by Charles Dickens
Hard Times Power Quotes
How we cite our quotes: Citations follow this format: (Book.Chapter.Paragraph)
In the hardest working part of Coketown; in the innermost fortifications of that ugly citadel, where Nature was as strongly bricked out as killing airs and gases were bricked in; at the heart of the labyrinth of narrow courts upon courts, and close streets upon streets, which had come into existence piecemeal, every piece in a violent hurry for some one man's purpose, and the whole an unnatural family, shouldering, and trampling, and pressing one another to death; in the last close nook of this great exhausted receiver, where the chimneys, for want of air to make a draught, were built in an immense variety of stunted and crooked shapes, as though every house put out a sign of the kind of people who might be expected to be born in it; among the multitude of Coketown, generically called 'the Hands,' — a race who would have found mere favour with some people, if Providence had seen fit to make them only hands, or, like the lower creatures of the seashore, only hands and stomachs. (1.10.2)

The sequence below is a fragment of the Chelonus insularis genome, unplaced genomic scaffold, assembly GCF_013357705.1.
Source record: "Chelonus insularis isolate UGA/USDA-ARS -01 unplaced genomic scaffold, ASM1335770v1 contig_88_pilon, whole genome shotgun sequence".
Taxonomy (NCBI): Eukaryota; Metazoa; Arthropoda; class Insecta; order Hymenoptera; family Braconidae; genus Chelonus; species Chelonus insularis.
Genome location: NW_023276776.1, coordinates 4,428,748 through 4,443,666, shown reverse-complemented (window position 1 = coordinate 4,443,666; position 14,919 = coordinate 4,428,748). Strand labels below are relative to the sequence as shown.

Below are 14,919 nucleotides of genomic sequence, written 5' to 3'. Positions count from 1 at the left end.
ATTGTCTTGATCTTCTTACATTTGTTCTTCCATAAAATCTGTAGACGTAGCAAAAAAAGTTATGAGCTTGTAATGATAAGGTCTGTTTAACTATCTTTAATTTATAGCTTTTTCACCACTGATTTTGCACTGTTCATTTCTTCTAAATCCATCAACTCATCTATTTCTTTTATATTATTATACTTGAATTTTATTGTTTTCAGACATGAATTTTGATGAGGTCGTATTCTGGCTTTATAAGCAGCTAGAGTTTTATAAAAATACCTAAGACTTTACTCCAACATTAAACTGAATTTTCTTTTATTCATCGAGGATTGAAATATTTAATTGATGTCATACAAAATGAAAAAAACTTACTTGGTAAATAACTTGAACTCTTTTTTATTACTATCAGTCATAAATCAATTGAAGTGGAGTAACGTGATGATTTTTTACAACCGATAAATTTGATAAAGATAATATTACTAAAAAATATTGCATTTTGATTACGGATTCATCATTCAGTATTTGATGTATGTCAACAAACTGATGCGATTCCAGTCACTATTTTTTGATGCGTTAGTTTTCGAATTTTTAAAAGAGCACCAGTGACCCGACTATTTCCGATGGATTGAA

Dickens is very big on the way environment and upbringing shapes personality, character, and life. What kind of people would we expect to come out of this maze-like prison-like Coketown streets?
Time hustled him into a little noisy and rather dirty machinery, in a by-corner, and made him Member of Parliament for Coketown: one of the respected members for ounce weights and measures, one of the representatives of the multiplication table, one of the deaf honourable gentlemen, dumb honourable gentlemen, blind honourable gentlemen, lame honourable gentlemen, dead honourable gentlemen, to every other consideration. (1.14.24)
This is a pretty funny description of the men running the country and passing its laws.
'there are apartments at the Bank, where a born and bred lady, as keeper of the place, would be rather a catch than otherwise' […] 'Sir,' returned Mrs. Sparsit. 'The proposal is like yourself, and if the position I shall assume at the Bank is one that I could occupy without descending lower in the social scale — ' 'Why, of course it is,' said Bounderby. 'If it was not, ma'am, you don't suppose that I should offer it to a lady who has moved in the society you have moved in. […] You'll have your own private apartments, and you'll have your coals and your candles, and all the rest of it, and you'll have your maid to attend upon you, and you'll have your light porter to protect you, and you'll be what I take the liberty of considering precious comfortable,' said Bounderby. (1.16.20-27)
Mrs. Sparsit is almost as concerned with social status as Bounderby. Look at the way every detail of her new bank job is measured to make sure that she will not be any lower in rank.